What is Back Up Heat in a Heat Pump?
Air Conditioners become less efficient the hotter it is outside because they have to work harder to move the heat out of your house. Similarly heat pumps become less efficient the cooler it is outside.
The graph on the left shows the amount of heat a heat pump can deliver at various temperatures. The amount of heat (capacity) drops as the outside air is colder.
For this particular heat pump, it can deliver about 5 kW of heat at -12 C and 12 kW of heat at 15 C. Our houses usually don't require heating about 15 C. The internal loads (TV, fridge Stove even people, etc.) act as the heating above 15 C.
The efficiency of a heat pump can be expressed as the amount of heat delivered divided by the amount of energy used to deliver that heat. This term is called the Coefficient of Efficiency (COP). See the graph above. When the amount of heat delivered and the amount of energy consumed are are expressed in the same units, the COP shows how productive a heat pump can be. Any COP over over 1.0 and the heat pump is delivering more energy than it consumes. This does not defy the conservation of energy law. That extra heat is actually coming from the outdoor air (environment). Just like a refrigerator compressor pulls heat from the ice box and rejects it to the back of the fridge (yes it does check how warm the back of the fridge is), a heat pump gathers environmental heat from the outdoors even in cold winter weather (not extremely cold winter weather). In the graph above the heat pump delivers more energy than it consumes over the entire range of temperatures.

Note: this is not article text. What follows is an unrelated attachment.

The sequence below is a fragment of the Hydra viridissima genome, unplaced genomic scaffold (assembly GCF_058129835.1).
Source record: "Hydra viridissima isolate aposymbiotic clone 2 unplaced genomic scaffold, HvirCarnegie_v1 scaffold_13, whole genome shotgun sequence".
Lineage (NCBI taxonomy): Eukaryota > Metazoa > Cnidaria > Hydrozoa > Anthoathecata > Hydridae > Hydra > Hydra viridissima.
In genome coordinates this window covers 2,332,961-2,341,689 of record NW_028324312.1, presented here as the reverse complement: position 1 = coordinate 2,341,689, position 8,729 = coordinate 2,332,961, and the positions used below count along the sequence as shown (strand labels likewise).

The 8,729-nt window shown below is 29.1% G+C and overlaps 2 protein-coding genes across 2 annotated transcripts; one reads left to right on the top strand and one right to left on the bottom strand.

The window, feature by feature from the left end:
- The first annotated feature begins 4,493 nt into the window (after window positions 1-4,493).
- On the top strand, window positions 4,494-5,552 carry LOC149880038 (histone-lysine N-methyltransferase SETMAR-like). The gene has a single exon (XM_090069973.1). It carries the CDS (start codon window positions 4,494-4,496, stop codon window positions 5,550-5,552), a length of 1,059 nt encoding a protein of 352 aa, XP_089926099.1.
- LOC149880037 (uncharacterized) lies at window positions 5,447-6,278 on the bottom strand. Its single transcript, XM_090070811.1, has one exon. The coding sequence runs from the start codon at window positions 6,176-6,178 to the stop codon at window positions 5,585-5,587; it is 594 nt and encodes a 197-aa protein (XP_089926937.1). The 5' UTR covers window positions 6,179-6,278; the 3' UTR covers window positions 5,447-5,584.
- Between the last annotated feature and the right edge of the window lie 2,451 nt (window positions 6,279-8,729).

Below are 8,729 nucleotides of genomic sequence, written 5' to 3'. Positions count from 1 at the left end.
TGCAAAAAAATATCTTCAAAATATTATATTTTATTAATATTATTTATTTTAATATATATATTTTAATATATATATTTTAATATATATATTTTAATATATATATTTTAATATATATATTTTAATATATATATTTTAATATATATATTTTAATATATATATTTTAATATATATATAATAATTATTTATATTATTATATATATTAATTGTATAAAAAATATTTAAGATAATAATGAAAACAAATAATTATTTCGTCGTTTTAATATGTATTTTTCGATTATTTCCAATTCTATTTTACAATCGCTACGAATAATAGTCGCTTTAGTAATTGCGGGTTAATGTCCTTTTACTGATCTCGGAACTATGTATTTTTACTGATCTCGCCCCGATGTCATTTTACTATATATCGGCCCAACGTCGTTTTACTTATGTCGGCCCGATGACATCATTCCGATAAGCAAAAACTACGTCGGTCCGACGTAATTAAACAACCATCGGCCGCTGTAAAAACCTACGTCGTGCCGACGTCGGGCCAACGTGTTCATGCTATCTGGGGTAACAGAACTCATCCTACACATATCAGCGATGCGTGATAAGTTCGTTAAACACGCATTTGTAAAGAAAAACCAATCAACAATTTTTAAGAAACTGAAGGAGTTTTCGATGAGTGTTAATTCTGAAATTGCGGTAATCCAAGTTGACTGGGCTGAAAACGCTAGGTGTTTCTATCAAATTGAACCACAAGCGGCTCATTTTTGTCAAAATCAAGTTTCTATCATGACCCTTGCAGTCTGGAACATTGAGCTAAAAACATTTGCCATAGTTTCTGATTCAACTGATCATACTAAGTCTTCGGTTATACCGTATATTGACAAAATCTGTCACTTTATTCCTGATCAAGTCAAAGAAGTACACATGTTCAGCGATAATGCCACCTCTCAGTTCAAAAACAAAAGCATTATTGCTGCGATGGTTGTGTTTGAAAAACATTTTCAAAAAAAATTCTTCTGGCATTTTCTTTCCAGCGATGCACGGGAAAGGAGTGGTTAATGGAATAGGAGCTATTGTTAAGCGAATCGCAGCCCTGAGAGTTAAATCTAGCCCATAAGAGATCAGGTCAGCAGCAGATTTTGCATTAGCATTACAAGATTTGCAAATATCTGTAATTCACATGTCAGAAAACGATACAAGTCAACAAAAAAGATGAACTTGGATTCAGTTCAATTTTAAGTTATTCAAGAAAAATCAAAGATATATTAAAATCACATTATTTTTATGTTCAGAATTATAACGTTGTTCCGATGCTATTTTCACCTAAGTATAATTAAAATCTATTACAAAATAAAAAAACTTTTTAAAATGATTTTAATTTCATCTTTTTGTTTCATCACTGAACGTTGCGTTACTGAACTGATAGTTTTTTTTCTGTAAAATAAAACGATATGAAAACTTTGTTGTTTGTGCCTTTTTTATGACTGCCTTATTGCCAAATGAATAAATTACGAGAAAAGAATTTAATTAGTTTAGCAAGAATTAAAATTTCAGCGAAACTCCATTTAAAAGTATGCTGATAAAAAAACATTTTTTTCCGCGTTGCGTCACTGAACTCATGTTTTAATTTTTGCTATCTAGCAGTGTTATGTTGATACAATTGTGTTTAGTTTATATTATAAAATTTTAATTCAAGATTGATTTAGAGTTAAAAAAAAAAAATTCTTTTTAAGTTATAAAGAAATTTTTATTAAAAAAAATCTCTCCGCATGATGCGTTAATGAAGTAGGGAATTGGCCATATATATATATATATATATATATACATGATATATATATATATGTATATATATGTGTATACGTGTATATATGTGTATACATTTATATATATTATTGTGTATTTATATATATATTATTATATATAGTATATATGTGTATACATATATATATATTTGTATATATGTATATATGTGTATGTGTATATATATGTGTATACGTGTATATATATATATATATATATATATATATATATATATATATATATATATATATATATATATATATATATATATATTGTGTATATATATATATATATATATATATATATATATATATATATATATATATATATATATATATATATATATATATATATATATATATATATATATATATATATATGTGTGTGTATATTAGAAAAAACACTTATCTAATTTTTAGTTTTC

When the COP drops below 1.0 electricity is used as the back up heat (electric resistance heat). This is manufacturer and model dependent but for most occurs around -20 C. This temperature is called the "Cut Off" temperature. See Point B in the graph below. Natural gas can be used as the back up heat but it has a different operational requirement. See below for it's operation.
Note that there are relatively few hours in a winter (even a Canadian winter) below -20 C. Sure lots of days where the minimum temperature drops to below -20 C but that is just for a few hours in the late night, daytime temperatures are generally warmer than -20 C. This means that heat pumps generally run much more efficiently than electric resistance heating most of the time.
Balance Point and Back Up Heat